• “Do you have any family members that need to schedule an appointment?” “Do you know anybody that needs a dentist?” You can also ask about specific family members if you know them by name, and then get them scheduled.
  • If their experience was positive, ask for an online review. You may say something like, “Before you go, I wanted to see if we could get your help with something. We’re trying to improve our online presence, and Google and Yelp are very important nowadays. Would you be willing to leave an honest review for our practice?” And if yes, send them a text or email with a link to leave a review.

You could also ask for some 1-10 ratings on various aspects of your practice to get an average. For example, you could ask, “On a scale of 1-10, how would you rate your overall experience?” If you start noticing the ratings dip at any point, you’ll know there’s something you need to fix.

Who should conduct the interviews?

In my practice, the doctor never did these interviews. Nor did anyone the patient knows well, such as the hygienist or receptionist.

For some reason, people are much more willing to be open and honest with a stranger. I suppose it’s because people want to be nice and it’s hard telling a person their faults right to their face. It’s easier to make a complaint to someone else they don’t know and wasn’t directly involved.

(Related: Getting Control of Your Schedule: Can You Tell Patients What to Do?)

In our office, we had a PR Director that most patients never saw in-person except when she did these interviews, so that worked out perfectly. She was also in charge of our marketing and new patient acquisition, so it was a good fit and she always made sure to ask for referrals and online reviews because it fit right into her goal of getting more new patients.

At any rate, try to find a person that patients don’t often interact with otherwise (if possible), and who is friendly and represents the office well.

This person should also understand this next point here…

Don’t just read the questions off like a script. Have a real conversation.

The goal here is to discover any issues that can be improved, but many patients will want to be nice and just say everything was great.

So, you may get people giving short, one-word answers and not being fully open.

This is why it’s important not to just ask a couple of general questions like, “How was your experience?” or “Is there anything we could improve?” and leave it at that.

If they’re not forthcoming initially, you can ask about specific things. “Did you need to wait a long time to see the doctor?” “Did you experience any pain or discomfort at any point?” “Did you have any questions after your procedure, and if so, were we able to answer those quickly for you?” Etc.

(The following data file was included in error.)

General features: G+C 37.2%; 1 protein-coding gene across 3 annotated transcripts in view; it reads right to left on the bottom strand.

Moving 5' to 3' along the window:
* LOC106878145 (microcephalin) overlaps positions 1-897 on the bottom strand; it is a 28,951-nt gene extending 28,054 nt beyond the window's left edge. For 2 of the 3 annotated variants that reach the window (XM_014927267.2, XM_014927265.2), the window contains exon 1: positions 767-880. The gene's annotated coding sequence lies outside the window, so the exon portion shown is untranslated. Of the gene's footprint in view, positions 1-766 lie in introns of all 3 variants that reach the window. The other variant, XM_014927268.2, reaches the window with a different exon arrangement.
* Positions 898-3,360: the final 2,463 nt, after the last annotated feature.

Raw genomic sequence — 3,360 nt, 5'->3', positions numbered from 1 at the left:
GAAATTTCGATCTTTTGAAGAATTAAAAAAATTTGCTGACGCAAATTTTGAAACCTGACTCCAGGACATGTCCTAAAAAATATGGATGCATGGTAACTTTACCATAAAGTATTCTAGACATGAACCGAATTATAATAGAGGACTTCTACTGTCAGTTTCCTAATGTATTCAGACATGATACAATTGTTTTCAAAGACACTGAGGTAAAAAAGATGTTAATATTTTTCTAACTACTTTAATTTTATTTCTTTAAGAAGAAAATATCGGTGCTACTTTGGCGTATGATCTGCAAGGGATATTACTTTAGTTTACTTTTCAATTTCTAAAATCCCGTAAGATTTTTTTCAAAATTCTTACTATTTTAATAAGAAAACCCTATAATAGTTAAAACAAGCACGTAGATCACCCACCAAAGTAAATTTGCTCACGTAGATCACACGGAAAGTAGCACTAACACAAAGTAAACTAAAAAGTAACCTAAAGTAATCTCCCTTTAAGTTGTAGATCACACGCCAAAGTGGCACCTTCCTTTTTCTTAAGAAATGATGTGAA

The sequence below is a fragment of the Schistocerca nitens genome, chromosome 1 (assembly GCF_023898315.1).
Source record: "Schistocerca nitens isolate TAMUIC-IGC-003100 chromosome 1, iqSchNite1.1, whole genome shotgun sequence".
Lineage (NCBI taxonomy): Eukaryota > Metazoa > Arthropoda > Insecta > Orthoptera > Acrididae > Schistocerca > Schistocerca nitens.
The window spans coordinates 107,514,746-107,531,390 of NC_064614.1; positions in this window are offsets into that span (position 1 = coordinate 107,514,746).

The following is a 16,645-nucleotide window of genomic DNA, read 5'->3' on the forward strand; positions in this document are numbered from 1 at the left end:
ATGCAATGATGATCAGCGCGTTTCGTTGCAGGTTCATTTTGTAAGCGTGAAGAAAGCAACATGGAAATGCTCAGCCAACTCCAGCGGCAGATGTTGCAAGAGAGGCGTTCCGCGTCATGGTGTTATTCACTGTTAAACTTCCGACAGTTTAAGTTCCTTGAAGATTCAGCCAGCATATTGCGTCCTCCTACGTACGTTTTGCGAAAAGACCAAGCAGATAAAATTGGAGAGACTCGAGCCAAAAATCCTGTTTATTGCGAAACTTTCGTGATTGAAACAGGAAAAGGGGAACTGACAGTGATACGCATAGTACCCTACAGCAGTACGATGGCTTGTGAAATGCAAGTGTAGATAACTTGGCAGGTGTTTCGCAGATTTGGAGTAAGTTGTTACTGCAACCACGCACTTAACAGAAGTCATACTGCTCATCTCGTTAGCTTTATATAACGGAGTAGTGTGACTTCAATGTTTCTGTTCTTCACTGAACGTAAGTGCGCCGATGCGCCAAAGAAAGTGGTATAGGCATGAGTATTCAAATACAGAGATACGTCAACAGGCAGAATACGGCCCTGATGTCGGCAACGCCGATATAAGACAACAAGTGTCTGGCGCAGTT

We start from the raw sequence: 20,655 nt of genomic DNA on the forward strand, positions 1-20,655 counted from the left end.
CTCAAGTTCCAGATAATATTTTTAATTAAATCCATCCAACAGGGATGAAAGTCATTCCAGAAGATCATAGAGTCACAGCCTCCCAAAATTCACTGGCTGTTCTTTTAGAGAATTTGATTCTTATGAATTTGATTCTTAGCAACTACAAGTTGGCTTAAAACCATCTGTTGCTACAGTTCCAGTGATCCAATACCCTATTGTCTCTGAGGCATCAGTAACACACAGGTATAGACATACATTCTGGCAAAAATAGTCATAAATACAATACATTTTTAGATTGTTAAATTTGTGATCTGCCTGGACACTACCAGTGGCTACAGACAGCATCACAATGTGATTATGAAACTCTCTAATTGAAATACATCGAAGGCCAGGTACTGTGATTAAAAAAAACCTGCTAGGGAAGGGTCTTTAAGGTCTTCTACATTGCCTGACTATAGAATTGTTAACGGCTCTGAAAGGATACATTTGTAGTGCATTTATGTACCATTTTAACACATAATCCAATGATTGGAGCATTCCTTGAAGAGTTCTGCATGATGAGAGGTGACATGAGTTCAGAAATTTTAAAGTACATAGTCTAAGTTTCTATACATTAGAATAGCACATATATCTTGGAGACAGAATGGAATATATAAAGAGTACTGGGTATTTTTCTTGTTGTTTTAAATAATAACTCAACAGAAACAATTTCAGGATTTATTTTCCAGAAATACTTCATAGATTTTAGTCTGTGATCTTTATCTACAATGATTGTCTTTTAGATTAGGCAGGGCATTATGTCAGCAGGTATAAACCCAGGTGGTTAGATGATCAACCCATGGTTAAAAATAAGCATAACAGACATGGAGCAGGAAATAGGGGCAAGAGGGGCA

These are more direct questions that make it hard to beat around the bush.

Also, observe the patient during this interview. You can probably tell if there’s something they’re holding back. And you may notice that it would (or would not) be appropriate to ask this patient for an online review, or a referral based on their answers, or simply by their emotion. If they seem guarded or unhappy, it would be more appropriate to find out what might have gone wrong.

Review the information regularly and use it to make improvements

As you ask your questions, note their answers. Once you have all the answers, get it into their chart. I recommend also keeping hard copies (if you’re not doing this digitally) in a file so that the doctor or office manager can review them periodically.

The next step would be to correct things if needed.

(Related: Patient Retention: Why Your Patients Aren’t Coming Back and How to Fix It)

You may find that something is wrong with your scheduling, or you may find that a policy isn’t being followed.

Or you may find that patients are waiting too long for a follow-up or that no one told them how the procedure went.

You may find that many patients would prefer to just get a text message for appointment reminders, and then you can implement a text messaging service.

The feedback you could get is infinite and incredibly helpful.

Any issues found should be fixed ASAP because it’s what will improve your office and give a better experience to your patients.

I hope this helps! Quality control is extremely important for the overall business side of your practice as well as the patient’s experience.

And again, if you really want to improve organization, look into the MGE Power Program or request a free consultation here and we’d be happy to help.

If you have any questions, you can email me at jeffs@mgeonline.com.